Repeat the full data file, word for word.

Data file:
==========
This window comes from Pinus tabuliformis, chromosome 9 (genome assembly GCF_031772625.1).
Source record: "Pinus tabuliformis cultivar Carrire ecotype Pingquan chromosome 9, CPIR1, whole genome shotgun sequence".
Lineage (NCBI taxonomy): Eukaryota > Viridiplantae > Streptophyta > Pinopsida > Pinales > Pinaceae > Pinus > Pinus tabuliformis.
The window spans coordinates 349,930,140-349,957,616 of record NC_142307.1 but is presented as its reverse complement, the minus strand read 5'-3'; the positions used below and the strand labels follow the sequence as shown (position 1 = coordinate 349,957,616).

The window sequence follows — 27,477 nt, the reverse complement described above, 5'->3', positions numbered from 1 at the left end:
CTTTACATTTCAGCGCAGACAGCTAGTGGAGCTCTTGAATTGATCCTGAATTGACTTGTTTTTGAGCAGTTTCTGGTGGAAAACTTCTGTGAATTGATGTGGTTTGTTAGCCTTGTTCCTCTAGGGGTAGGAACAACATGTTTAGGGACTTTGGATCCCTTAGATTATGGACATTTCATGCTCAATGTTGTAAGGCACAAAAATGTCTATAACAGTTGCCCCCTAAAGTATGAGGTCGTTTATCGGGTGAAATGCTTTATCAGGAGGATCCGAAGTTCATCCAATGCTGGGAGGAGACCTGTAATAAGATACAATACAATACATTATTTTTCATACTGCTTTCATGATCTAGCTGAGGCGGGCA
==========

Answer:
This window comes from Pinus tabuliformis, chromosome 9 (genome assembly GCF_031772625.1).
Source record: "Pinus tabuliformis cultivar Carrire ecotype Pingquan chromosome 9, CPIR1, whole genome shotgun sequence".
Lineage (NCBI taxonomy): Eukaryota > Viridiplantae > Streptophyta > Pinopsida > Pinales > Pinaceae > Pinus > Pinus tabuliformis.
The window spans coordinates 349,930,140-349,957,616 of record NC_142307.1 but is presented as its reverse complement, the minus strand read 5'-3'; the positions used below and the strand labels follow the sequence as shown (position 1 = coordinate 349,957,616).

The window sequence follows — 27,477 nt, the reverse complement described above, 5'->3', positions numbered from 1 at the left end:
CTTTACATTTCAGCGCAGACAGCTAGTGGAGCTCTTGAATTGATCCTGAATTGACTTGTTTTTGAGCAGTTTCTGGTGGAAAACTTCTGTGAATTGATGTGGTTTGTTAGCCTTGTTCCTCTAGGGGTAGGAACAACATGTTTAGGGACTTTGGATCCCTTAGATTATGGACATTTCATGCTCAATGTTGTAAGGCACAAAAATGTCTATAACAGTTGCCCCCTAAAGTATGAGGTCGTTTATCGGGTGAAATGCTTTATCAGGAGGATCCGAAGTTCATCCAATGCTGGGAGGAGACCTGTAATAAGATACAATACAATACATTATTTTTCATACTGCTTTCATGATCTAGCTGAGGCGGGCA